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Association of smoking with restenosis and major adverse cardiac events after coronary stenting: A meta-analysis.

Hu RT, Liu J, Zhou Y, Hu BL - Pak J Med Sci (2015 Jul-Aug)

Bottom Line: Subgroup analysis also failed to show a significant association between smoking and ISR risk regardless of bare metal stent (BMS) and drug-eluting stent (DES) implantation.Three studies investigated the association between smoking and MACCE and significant association was found (OR: 2.09, 95% CI: 1.43-3.06; I(2) = 21.6%).Our results suggest that in patients undergoing percutaneous coronary intervention with stent implantation, smoking is not associated with ISR and MACE; however, smoking is an independent risk factor for MACCE.

View Article: PubMed Central - PubMed

Affiliation: Rui-ting Hu, MD. Minzu Affiliated Hospital of Guangxi Medical University, 530001 Nanning, China.

ABSTRACT

Background and objective: The association between smoking and clinical outcomes after coronary stenting is controversial. The aim of this meta-analysis was to assess the association between smoking and in stent restenosis (ISR), major adverse cardiac events (MACE), or major adverse cardiac and cerebrovascular events (MACCE) after coronary stenting.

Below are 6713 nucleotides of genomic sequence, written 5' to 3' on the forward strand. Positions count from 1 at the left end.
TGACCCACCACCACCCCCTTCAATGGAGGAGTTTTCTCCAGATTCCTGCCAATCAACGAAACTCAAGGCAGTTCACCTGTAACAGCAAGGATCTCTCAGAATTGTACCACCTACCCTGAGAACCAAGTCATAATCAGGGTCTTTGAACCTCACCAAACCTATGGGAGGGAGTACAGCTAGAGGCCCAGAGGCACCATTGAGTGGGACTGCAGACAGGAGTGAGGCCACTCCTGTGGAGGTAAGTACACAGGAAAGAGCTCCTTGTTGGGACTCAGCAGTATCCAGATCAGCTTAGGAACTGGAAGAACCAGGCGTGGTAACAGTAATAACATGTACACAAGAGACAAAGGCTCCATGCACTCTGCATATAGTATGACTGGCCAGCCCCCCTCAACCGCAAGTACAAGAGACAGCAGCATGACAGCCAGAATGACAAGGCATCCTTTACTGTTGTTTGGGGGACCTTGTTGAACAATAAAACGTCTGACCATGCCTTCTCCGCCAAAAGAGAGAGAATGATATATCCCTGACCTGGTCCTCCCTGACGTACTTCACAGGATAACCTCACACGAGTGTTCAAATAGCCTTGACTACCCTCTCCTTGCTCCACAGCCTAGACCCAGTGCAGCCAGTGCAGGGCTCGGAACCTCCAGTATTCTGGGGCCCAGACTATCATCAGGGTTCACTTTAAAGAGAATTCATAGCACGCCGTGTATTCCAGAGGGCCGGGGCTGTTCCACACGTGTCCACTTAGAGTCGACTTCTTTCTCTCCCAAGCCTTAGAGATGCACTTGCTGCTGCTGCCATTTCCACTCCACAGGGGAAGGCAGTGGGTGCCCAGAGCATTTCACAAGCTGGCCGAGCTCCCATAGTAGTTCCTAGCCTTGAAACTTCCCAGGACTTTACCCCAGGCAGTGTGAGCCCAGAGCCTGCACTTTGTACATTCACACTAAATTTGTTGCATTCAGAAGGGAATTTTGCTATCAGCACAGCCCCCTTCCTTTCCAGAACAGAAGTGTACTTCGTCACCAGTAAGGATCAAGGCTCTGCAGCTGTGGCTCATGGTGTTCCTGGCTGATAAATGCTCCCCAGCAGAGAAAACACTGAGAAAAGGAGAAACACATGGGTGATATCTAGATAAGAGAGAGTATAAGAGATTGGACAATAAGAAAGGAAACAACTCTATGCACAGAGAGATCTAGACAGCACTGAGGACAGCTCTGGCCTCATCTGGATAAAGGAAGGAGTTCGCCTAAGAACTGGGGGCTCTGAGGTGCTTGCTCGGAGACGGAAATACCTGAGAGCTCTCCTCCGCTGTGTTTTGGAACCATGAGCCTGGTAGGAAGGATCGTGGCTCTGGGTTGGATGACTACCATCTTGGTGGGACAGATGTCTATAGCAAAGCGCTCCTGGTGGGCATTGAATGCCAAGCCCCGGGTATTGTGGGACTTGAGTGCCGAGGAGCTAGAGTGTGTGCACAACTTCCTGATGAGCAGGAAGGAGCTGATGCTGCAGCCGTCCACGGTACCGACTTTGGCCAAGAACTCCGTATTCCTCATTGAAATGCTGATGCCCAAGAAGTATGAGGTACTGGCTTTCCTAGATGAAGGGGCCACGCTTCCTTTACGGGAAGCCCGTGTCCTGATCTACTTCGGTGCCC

Methods: A search for studies published before December 2014 was conducted in PubMed, Embase, and Cochrane library. An inverse random weighted meta-analysis was conducted using logarithm of the odds ratio (OR) and its standard error for each study.

Results: Ten studies investigated the association between smoking and ISR. Overall, smoking was not associated with ISR (OR: 1.05, 95% CI: 0.79-1.41; I(2) = 47.8%). Subgroup analysis also failed to show a significant association between smoking and ISR risk regardless of bare metal stent (BMS) and drug-eluting stent (DES) implantation. Eight studies explored the association between smoking and MACE, but no association was found (OR: 0.92, 95% CI: 0.77-1.10; I(2) = 25.5%), and subgroup analysis revealed that no distinct difference was found between BMS and DES implantation. Three studies investigated the association between smoking and MACCE and significant association was found (OR: 2.09, 95% CI: 1.43-3.06; I(2) = 21.6%).

Conclusions: Our results suggest that in patients undergoing percutaneous coronary intervention with stent implantation, smoking is not associated with ISR and MACE; however, smoking is an independent risk factor for MACCE.

No MeSH data available.


Related in: MedlinePlus

Meta-analysis of the association between smoking and MACCE.
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Figure 4: Meta-analysis of the association between smoking and MACCE.

Mentions: There was a significant association between smoking and MACCE after coronary stenting (OR: 2.08, 95% CI: 1.51–2.88), and no significant heterogeneity between the studies (I2 = 21.6%, P = 0.279). Fig.4. Egger’s test suggested little publication bias (P = 0.721).